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Implementing React Routes in 4 Minutes (Part 1-- simple routes)

yunweneric profile image Erickeyz Updated on ・2 min read

Introduction

What is a route?

A route is simply a specific path. Just like going home after a class, you might decide to use a specific path to get home. Similarly routes takes us to our target destination.

In react, we might have several components we want to display at a specific time or action by a user to display a different interface or view. In this case, routes play an important role.

In this post, we are going to create a simple react app with 3 components (home, about, contact), then use simple routes to navigate to these separate components.

1. Creating react app:

We are going to use the npx.

npx create-react-app my-app
cd my-app
npm start
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App Structure

Alt Text

2. Creating the various components:

Now I will create a directory called 'components' in the src folder and place all my components in them.

  • About.js
  • Home.js
  • Contact.js
  • Navbar.js
  • Footer.js

Since we are not passing some data for now, we will use stateless(functional) components.

The sample navbar.js file looks like this:

import '../App.css';

let Nav =()=>{
    return (
        <div>
            <nav>
            <div className ='logo'>
                <p>Logo</p>
            </div>
            <div>
                <ul>
                    <li><a href="">Home</a></li>
                    <li><a href="">About</a></li>
                    <li><a href="">Contact</a></li>
                </ul>
            </div>
            </nav>
        </div>
    )
}

export default Nav
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3.Install react-router-dom:

npm install react-router-dom
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4. Import all of the components you created in the App.js file

import "./App.css";
import Nav from "./components/nav";
import Footer from "./components/footer";
import About from "./components/about"
import Home from "./components/home"
import Contact from "./components/contact"
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5. Add your Nav and Footer components in the jsx

function App() {
  return (
      <div className="App">
        <Nav />
        <Footer />
      </div>

  );
}
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6. In the Nav component, import NavLink from the react router module and replace your anchor tags with the NavLink tag. The to Attribute should point to the route you are need. Eg:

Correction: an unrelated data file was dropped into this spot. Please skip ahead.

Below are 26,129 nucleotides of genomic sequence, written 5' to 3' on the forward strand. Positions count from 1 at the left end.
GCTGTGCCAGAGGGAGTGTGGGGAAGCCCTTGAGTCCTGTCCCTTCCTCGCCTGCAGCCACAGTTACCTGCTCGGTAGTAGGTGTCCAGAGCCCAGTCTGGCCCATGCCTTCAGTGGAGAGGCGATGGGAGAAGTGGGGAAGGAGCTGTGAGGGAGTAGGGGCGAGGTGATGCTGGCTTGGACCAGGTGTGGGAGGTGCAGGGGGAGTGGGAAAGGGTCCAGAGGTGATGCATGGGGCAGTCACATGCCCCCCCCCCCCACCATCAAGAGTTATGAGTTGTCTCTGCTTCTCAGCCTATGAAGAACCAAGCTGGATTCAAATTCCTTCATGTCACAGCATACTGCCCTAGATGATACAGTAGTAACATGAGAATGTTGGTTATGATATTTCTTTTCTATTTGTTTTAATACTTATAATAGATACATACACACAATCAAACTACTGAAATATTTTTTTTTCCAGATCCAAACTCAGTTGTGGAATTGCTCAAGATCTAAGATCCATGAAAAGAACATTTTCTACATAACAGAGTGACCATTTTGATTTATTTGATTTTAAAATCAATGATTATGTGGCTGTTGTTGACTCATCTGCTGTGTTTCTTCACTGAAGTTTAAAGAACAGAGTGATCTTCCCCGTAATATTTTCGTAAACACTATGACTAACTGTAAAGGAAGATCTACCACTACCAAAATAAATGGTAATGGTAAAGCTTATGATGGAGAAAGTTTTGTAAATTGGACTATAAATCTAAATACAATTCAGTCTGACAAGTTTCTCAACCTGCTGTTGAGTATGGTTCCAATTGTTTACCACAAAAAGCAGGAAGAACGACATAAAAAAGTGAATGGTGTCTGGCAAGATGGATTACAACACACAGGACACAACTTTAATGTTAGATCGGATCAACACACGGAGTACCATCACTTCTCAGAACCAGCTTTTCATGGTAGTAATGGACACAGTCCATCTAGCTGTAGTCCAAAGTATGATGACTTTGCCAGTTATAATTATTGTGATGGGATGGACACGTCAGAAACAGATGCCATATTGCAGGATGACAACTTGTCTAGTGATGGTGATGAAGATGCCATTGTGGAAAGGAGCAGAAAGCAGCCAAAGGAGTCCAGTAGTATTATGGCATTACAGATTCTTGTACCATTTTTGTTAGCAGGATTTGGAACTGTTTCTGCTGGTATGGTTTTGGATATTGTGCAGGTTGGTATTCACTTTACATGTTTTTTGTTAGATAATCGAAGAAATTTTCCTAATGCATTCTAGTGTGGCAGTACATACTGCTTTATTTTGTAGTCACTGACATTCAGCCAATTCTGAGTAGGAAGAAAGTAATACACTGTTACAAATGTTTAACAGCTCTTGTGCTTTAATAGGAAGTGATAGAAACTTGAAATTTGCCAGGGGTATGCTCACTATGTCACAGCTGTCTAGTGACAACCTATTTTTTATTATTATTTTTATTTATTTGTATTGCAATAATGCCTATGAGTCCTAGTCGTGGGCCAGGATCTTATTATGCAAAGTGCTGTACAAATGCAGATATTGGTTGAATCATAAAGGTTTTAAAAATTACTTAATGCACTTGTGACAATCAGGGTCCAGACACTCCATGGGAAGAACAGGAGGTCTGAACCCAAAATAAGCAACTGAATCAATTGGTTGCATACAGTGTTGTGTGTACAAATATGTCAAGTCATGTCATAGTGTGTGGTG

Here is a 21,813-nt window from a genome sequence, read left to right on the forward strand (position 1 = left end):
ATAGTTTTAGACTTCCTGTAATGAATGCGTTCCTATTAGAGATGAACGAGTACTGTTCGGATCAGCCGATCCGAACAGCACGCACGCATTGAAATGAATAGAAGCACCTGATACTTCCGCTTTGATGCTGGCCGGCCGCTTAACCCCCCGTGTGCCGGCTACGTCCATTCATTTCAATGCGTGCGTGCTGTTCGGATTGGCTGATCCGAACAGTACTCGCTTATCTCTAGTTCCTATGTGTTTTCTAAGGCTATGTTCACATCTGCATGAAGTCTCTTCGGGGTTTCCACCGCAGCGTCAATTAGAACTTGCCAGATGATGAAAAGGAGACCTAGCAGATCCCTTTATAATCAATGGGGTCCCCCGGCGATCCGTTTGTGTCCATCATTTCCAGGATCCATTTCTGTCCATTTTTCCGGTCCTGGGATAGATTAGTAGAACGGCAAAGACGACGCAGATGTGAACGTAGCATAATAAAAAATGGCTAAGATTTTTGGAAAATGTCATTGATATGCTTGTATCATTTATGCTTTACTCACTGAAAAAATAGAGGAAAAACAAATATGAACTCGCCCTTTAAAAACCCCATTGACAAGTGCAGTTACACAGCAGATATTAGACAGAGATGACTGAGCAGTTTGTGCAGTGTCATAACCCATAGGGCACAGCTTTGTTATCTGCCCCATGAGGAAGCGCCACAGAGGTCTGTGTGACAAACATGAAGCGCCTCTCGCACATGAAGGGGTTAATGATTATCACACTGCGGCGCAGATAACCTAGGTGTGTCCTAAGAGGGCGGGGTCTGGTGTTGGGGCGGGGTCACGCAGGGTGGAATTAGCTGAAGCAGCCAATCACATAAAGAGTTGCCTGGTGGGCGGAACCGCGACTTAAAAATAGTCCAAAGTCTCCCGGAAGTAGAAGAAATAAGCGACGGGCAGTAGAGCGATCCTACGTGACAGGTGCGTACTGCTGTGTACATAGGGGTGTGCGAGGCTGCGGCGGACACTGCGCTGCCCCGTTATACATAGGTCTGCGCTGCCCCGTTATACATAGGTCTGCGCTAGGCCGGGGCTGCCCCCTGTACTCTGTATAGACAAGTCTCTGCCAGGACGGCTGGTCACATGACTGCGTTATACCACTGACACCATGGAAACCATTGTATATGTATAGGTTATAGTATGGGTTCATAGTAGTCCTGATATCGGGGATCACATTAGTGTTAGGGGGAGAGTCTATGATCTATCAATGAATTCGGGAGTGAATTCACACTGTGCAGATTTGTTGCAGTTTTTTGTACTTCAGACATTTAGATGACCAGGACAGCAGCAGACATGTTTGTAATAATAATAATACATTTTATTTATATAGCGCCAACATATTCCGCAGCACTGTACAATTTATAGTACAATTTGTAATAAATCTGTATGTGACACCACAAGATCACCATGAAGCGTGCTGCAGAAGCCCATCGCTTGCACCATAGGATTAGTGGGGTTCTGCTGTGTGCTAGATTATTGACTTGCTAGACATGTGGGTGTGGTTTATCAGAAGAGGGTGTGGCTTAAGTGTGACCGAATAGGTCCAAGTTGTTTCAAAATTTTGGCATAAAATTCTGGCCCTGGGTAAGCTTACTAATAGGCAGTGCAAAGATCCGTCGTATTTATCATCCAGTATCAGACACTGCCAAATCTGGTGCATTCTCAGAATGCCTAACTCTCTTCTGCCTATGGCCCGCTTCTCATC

'/' and '/home' for Home component
'/about' for About component,
'/contact' for Contact component.

import {NavLink} from 'react-router-dom';
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<nav>
    <div className ='logo'>
        <p>Logo</p>
    </div>
    <div>
        <ul>
            <li><NavLink to = '/home'>Home</NavLink></li>
            <li><NavLink to = '/about'>About</NavLink></li>
            <li><NavLink to = '/contact'>Contact</NavLink></li>
         </ul>
    </div>
</nav>
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7. Import the BrowserRouter and Route from the react-router-dom in App.js

import { BrowserRouter, Route } from "react-router-dom";
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6. Wrap the returning div in the App.js component in the BrowserRouter tag. Then use to the Route tag to specify each tag.

function App() {
  return (
    <BrowserRouter>
      <div className="App">
        <Nav />
        <Route exact path = '/' component = {Home}></Route>
        <Route  path = '/home' component = {Home}></Route>
        <Route  path = '/about' component = {About}></Route>
        <Route  path = '/contact' component = {Contact}></Route>
        <Footer />
      </div>
    </BrowserRouter>
  );
}
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7. Save and refresh then run the script.

npm start
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You should have this display.

Alt Text

Here is the link to the github repo. It contains all codes and the css file as well.Please do well to leave your comments and taughts. Thanks
Github repo

Next: Implementing React Routes(Part 2- Why Use NavLinks and Not Link tags)

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